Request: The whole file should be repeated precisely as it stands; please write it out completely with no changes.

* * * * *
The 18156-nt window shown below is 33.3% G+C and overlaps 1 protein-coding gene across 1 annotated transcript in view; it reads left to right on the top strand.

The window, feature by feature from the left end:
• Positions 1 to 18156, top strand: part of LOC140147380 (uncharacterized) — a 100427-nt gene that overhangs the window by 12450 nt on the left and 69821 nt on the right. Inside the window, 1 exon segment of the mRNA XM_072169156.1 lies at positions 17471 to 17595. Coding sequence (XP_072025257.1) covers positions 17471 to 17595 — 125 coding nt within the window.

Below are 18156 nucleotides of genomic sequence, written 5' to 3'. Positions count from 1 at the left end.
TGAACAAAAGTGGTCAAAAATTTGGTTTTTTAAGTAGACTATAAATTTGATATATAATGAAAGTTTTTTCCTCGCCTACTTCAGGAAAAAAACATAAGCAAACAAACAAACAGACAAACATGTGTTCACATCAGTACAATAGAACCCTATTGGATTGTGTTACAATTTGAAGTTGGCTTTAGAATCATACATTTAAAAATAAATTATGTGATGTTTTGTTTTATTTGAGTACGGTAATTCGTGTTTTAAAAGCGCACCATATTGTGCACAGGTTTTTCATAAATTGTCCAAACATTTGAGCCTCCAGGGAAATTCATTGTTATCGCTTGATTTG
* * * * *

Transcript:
The 18156-nt window shown below is 33.3% G+C and overlaps 1 protein-coding gene across 1 annotated transcript in view; it reads left to right on the top strand.

The window, feature by feature from the left end:
• Positions 1 to 18156, top strand: part of LOC140147380 (uncharacterized) — a 100427-nt gene that overhangs the window by 12450 nt on the left and 69821 nt on the right. Inside the window, 1 exon segment of the mRNA XM_072169156.1 lies at positions 17471 to 17595. Coding sequence (XP_072025257.1) covers positions 17471 to 17595 — 125 coding nt within the window.

Below are 18156 nucleotides of genomic sequence, written 5' to 3'. Positions count from 1 at the left end.
TGAACAAAAGTGGTCAAAAATTTGGTTTTTTAAGTAGACTATAAATTTGATATATAATGAAAGTTTTTTCCTCGCCTACTTCAGGAAAAAAACATAAGCAAACAAACAAACAGACAAACATGTGTTCACATCAGTACAATAGAACCCTATTGGATTGTGTTACAATTTGAAGTTGGCTTTAGAATCATACATTTAAAAATAAATTATGTGATGTTTTGTTTTATTTGAGTACGGTAATTCGTGTTTTAAAAGCGCACCATATTGTGCACAGGTTTTTCATAAATTGTCCAAACATTTGAGCCTCCAGGGAAATTCATTGTTATCGCTTGATTTG